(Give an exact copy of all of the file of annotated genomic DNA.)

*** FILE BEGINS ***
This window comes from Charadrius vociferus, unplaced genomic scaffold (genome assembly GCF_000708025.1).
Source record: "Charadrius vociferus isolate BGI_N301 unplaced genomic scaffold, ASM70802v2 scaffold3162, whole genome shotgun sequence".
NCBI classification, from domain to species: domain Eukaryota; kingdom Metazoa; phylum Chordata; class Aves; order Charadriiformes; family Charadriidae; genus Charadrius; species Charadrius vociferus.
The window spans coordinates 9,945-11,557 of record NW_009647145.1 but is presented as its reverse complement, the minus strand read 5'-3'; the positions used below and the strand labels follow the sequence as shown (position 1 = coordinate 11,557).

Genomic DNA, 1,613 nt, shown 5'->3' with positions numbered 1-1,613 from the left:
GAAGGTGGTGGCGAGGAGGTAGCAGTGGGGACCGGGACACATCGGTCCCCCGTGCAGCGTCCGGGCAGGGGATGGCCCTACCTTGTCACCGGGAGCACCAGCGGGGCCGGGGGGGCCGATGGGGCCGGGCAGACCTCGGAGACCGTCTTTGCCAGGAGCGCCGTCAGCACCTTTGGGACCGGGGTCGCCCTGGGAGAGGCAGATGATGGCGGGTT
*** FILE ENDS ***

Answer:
This window comes from Charadrius vociferus, unplaced genomic scaffold (genome assembly GCF_000708025.1).
Source record: "Charadrius vociferus isolate BGI_N301 unplaced genomic scaffold, ASM70802v2 scaffold3162, whole genome shotgun sequence".
NCBI classification, from domain to species: domain Eukaryota; kingdom Metazoa; phylum Chordata; class Aves; order Charadriiformes; family Charadriidae; genus Charadrius; species Charadrius vociferus.
The window spans coordinates 9,945-11,557 of record NW_009647145.1 but is presented as its reverse complement, the minus strand read 5'-3'; the positions used below and the strand labels follow the sequence as shown (position 1 = coordinate 11,557).

Genomic DNA, 1,613 nt, shown 5'->3' with positions numbered 1-1,613 from the left:
GAAGGTGGTGGCGAGGAGGTAGCAGTGGGGACCGGGACACATCGGTCCCCCGTGCAGCGTCCGGGCAGGGGATGGCCCTACCTTGTCACCGGGAGCACCAGCGGGGCCGGGGGGGCCGATGGGGCCGGGCAGACCTCGGAGACCGTCTTTGCCAGGAGCGCCGTCAGCACCTTTGGGACCGGGGTCGCCCTGGGAGAGGCAGATGATGGCGGGTT